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Börn Loka

Napalm (2012)
Rating: 7/10

Iceland’s Skálmöld is back with their second full length Viking metal release, Börn Loka. The band’s name translates to “age of swords”, and the album title means “children of Loki”. What you’ve read so far should prepare you for what to expect from this addition to the Skálmöld catalogue.

If there is such a thing as playful death metal, Skálmöld provides it. Whereas many of their contemporaries in the Viking metal / folk metal genre use folk instruments and regular melodic breaks, Skálmöld prefers to use guitars to create folk song structures delivered in a death metal package. Take all the pretty out of Eluveitie and you have something close to what Skálmöld delivers.

On first listen, Börn Loka is a different kind of release. There is a sense of melody in the instrument arrangements that is often lacking in death metal, and an odd absence of those folk instruments that have become common among practitioners of folk metal in recent years. Beyond this, the band’s triple guitar attack is thick. Vocalist Björgvin Sigurðsson and guitarists Baldur Ragnarsson and Þráinn Árni Baldvinsson all provide guitar work, resulting in a wall of rhythm guitar that dominates the mix, creating an atmosphere of power on every track. Add to this a capable rhythm section (bassist Snæbjörn Ragnarsson and drummer Jón Geir Jóhannsson) and a keyboardist (Gunnar Ben) and one can easily describe the sound created on Börn Loka as dense.

The opening track, ‘Óðinn’, is a bit deceptive, as it doesn’t prepare the listener for what’s to come. Operatic vocals clash with death metal growls and a cascade of guitar and keyboard harmonies. This track is truly beautiful, ending with a lone oboe that brings the listener to the old school death metal sound of ‘Sleipnir’. Where the opening track is heavenly, the following piece bears some resemblance to the more furious moments of Mercyful Fate. Gunnar Ben’s keyboard works surprisingly well as a replacement for the expected folk instruments that are conspicuously absent on a release in this genre. ‘Sleipnir’ is a good example of how the band uses the keyboard to offset the defiant tones of the guitar, resulting in an almost orchestral sound.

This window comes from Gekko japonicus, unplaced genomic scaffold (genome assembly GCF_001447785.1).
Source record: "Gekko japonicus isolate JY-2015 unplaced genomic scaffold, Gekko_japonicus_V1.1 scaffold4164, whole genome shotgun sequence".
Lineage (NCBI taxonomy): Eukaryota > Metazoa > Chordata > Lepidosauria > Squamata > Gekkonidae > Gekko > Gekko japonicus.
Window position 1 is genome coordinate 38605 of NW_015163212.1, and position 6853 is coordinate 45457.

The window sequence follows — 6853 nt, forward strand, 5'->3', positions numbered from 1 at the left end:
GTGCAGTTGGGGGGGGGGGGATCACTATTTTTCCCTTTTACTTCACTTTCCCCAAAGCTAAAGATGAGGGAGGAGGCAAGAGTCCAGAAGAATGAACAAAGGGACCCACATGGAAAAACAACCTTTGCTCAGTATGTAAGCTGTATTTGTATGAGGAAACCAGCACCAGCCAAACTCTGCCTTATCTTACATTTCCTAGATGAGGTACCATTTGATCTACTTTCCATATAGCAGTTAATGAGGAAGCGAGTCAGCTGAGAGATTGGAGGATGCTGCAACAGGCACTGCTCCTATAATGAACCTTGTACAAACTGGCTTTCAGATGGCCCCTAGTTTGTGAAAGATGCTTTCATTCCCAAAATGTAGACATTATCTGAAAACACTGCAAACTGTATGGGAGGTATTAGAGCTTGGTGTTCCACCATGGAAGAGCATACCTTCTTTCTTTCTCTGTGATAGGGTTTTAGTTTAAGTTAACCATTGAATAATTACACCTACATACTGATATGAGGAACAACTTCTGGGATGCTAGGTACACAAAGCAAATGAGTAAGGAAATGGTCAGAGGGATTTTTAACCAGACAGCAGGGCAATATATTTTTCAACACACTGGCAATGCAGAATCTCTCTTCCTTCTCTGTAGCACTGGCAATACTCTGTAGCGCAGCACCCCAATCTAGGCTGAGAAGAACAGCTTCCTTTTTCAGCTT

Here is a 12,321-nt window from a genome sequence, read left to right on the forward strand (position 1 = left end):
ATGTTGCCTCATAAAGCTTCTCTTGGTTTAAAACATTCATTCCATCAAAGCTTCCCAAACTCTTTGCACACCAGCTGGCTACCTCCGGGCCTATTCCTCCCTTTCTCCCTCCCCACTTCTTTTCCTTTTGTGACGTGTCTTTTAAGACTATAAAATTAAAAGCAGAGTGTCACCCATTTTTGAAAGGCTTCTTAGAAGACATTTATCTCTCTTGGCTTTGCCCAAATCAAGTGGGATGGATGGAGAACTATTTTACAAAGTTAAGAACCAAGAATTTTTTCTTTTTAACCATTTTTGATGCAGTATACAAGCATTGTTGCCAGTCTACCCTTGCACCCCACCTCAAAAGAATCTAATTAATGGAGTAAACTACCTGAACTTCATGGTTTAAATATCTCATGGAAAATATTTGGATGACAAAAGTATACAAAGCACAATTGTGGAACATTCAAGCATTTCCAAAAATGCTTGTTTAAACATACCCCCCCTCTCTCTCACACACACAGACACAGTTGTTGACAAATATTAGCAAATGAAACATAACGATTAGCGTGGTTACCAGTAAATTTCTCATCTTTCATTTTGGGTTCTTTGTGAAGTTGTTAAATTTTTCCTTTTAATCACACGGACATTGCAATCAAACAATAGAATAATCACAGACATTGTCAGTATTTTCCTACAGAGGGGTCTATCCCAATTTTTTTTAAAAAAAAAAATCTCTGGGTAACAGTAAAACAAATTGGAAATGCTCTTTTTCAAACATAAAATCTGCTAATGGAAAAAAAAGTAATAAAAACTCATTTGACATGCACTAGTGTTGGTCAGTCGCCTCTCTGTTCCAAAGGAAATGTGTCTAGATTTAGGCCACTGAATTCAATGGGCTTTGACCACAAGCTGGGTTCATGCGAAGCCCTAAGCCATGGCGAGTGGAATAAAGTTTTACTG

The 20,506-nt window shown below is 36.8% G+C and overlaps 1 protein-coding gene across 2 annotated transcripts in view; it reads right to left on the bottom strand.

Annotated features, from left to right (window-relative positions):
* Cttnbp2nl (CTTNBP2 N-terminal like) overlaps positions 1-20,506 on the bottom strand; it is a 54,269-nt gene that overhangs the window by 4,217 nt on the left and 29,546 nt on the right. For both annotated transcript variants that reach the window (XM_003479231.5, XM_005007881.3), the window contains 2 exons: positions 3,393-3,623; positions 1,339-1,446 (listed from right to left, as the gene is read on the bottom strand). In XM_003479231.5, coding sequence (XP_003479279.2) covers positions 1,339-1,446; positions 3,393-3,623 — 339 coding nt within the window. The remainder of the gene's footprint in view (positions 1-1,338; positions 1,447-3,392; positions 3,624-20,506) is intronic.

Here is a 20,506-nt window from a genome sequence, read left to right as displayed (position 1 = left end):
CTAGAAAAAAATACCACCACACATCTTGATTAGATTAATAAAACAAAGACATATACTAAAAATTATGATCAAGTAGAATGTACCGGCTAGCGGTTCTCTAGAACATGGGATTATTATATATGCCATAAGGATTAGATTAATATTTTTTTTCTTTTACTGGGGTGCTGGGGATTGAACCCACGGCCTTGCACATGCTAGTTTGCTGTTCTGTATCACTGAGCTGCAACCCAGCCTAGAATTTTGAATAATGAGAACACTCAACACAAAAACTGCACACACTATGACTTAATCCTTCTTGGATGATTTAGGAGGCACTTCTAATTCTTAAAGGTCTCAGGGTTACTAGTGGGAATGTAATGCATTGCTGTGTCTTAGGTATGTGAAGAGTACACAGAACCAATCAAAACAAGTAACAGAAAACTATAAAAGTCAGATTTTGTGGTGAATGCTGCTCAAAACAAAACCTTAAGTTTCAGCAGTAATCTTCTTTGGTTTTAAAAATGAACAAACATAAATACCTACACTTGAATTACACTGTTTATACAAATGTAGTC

Skálmöld’s use of electric guitar to replace folk instruments is a game changer. ‘Gleipnir’ and ‘Narfi’ have a folk structure, and a lead guitar melody that would generally be played on a pipe or flute. The substitute of distorted guitar for folk instruments gives the album a consistent heaviness that many of the band’s genre contemporaries can’t boast of. When the tempo comes down for a break mid-song, ‘Gleipnir’ remains metal to the core, and returns to form with a blistering guitar solo, eventually returning to the folk motif that sets Skálmöld apart from standard death metal fare.

Skálmöld is very much a band that lives between two worlds. The classic death metal of ‘Fenrisúlfur’, including dueling death metal growls and black metal shrieks, sits beside a section of the native music of the band’s homeland. The band moves between both styles seamlessly, but is at their best when mixing genres. ‘Miðgarðsormur’ features a dark, slow guitar riff that hearkens back to Black Sabbath while using a vocal melody, which is itself an anomaly in this equation, rooted firmly Norse mythology. The result is astounding – heavy, melodic, and impressive of scope. This is particularly obvious when Börn Loka comes full circle, ending on ‘Loki’, a nearly 10-minute piece that begins as full-out metal and transitions into the operatic theme that opened the album. The opening and closing tracks bookend this release with powerful pieces that blend fury and beauty to create a sound that is unique to Skálmöld.

While there is much good to say about Börn Loka, the primary shortfall is in the mix. Part of this is due to the thick sound created by three powerful guitars. The guitars overshadow the mix, often making it difficult to follow the bass or even some of the finer drumming going on in these songs. Skálmöld has presented a set of well-crafted tracks that put the metal in Viking metal. The songs are heavy, and have a victorious aura that makes them fun. There is a lightness to Skálmöld’s style that pushes away the dark clouds of death metal. Now if only this was mixed by the right hands it would be damn near perfect.

Jim McDonald

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